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May 21, 1985


The opinion of the court was delivered by: William T. Hart, District Judge.


Defendant Joseph E. Pascente has filed these motions to dismiss against these two consolidated cases. For convenience, the cases, which are numbered 84 C 6128 and 84 C 6129, will be referred to as "6128" and "6129", respectively. Jurisdiction over both cases exists under both 28 U.S.C. § 1331 and 1332.

Count 2 of 6128 and count 3 of 6129 allege violations of RICO, 18 U.S.C. § 1961 et seq. The two counts are indistinguishable for purposes of deciding this motion. Pascente's first argument is that the various mail and wire communications alleged in those counts as predicate acts show on their face that they cannot be used to make out a RICO claim. Apparently copies of each of the communications exist, and although no such copies are attached to the complaint Pascente has attached them to his motion, citing several cases in which courts in other circuits have considered material referenced by but not included in the complaint in deciding a motion to dismiss. See, e.g., Interstate Natural Gas Co. v. Southern California Gas Co., 209 F.2d 380, 384 (9th Cir. 1953). In this circuit, however, the rule is that "consideration of a motion to dismiss is limited to the pleadings." Car Carriers, Inc. v. Ford Motor Co., 745 F.2d 1101, 1107 (7th Cir. 1984), cert. denied, ___ U.S. ___, 105 S.Ct. 1758, 84 L.Ed.2d 821 (1985). Even if the rule were otherwise it is obvious that the communications reveal very little on their face, thus requiring the parties to make unsupported assertions concerning the facts surrounding the communications. Perhaps the legal effect of those communications could be resolved by summary judgment motion, but this court refuses to bypass summary judgment procedures by addressing the issues on this motion to dismiss.

Pascente's next argument is that the RICO counts fail to adequately plead a pattern of racketeering activity because there is no "factual statement similar to a bill of particulars" setting forth the predicate acts. Bache Halsey Stuart Shields, Inc. v. Tracy Collins Bank and Trust Co., 558 F. Supp. 1042, 1046 (D.Utah 1983). As plaintiffs point out, however, (and as Pascente seems to concede by the silence of his reply brief) our appellate court has refused to require such specificity in the pleadings. Haroco, Inc. v. American National Bank and Trust Co., 747 F.2d 384, 404 (7th Cir. 1984), cert. granted, ___ U.S. ___, 105 S.Ct. 902, 83 L.Ed.2d 917 (1985).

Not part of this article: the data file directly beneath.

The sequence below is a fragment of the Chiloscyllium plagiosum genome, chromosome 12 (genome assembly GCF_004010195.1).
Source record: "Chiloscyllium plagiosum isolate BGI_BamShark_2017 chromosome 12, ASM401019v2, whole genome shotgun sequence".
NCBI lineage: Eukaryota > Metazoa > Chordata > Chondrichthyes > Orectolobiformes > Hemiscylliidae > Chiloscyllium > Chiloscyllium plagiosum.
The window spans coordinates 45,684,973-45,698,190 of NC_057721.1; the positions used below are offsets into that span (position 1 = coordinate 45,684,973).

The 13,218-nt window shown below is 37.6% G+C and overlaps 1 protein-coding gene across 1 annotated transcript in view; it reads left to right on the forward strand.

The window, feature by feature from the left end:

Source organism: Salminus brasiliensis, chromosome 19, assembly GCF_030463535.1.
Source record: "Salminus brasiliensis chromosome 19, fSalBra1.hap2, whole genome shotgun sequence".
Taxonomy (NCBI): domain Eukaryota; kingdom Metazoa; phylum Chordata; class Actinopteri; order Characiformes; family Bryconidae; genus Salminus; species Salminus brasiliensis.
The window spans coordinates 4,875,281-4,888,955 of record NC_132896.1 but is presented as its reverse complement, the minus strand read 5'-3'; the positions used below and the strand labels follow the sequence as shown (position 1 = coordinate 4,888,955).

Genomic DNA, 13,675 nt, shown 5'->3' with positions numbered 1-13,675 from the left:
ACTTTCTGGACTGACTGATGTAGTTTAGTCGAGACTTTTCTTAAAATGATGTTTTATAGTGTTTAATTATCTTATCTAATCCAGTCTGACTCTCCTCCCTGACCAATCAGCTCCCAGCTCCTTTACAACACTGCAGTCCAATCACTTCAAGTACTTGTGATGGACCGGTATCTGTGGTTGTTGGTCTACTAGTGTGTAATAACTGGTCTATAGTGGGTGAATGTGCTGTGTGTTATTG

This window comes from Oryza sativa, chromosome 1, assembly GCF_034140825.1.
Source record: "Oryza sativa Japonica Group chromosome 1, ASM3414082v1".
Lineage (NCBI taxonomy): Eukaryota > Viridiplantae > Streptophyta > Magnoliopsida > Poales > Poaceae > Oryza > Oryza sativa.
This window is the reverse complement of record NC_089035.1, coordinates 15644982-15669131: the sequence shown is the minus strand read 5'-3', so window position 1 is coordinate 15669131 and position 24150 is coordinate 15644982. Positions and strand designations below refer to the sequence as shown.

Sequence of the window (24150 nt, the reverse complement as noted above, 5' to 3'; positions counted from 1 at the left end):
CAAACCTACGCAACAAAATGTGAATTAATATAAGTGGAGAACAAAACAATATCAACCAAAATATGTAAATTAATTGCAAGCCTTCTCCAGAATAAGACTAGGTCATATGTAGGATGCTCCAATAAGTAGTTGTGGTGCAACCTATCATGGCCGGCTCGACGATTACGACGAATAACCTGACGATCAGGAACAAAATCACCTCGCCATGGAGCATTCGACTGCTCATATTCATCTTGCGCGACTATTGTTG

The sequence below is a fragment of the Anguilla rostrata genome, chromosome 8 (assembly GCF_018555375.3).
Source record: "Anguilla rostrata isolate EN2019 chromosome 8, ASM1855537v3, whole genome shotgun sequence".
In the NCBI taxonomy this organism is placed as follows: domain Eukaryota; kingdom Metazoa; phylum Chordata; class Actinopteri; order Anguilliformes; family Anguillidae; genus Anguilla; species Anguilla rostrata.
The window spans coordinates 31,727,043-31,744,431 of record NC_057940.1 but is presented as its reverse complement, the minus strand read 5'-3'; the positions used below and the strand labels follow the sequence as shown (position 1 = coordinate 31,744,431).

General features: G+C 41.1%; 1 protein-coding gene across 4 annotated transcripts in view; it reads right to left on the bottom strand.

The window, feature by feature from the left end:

Pascente's final argument is that the RICO counts are barred by the statute of limitations. Where, as with RICO, "Congress has not established a time limitation for a federal cause of action, the settled practice has been to adopt a local time limitation as federal law if it is not inconsistent with federal law or policy to do so." Wilson v. Garcia, ___ U.S. ___, 105 S.Ct. 1938, 1942, 85 L.Ed.2d 254 (1985). See also Vallone v. Local Union 705, 755 F.2d 520, 521 (7th Cir. 1984).

Wilson, which dealt with a statute (42 U.S.C. § 1983) very similar to RICO for purposes of this issue, sets forth the steps to follow in deciding what statute of limitations should govern a federal cause of action that contains no limitation period. See 105 S.Ct. 1943. First, the court must determine whether one limitations period should apply to all RICO actions or whether different periods should apply depending on the particular facts of the case. Second, the court must characterize the RICO action before it (or RICO actions generally, depending on the answer to the first question), or to put it another way, the court must analogize RICO to a state cause of action. Third, the court must determine what state limitations period applies to the kind of action the court has found RICO to be. Finally, the court must determine whether that period is inconsistent with the policies of RICO, and if so what limitations period better serves those policies. (On that last point see also DelCostello v. International Brotherhood of Teamsters, 462 U.S. 151, 103 S.Ct. 2281, 76 L.Ed.2d 476 (1983)).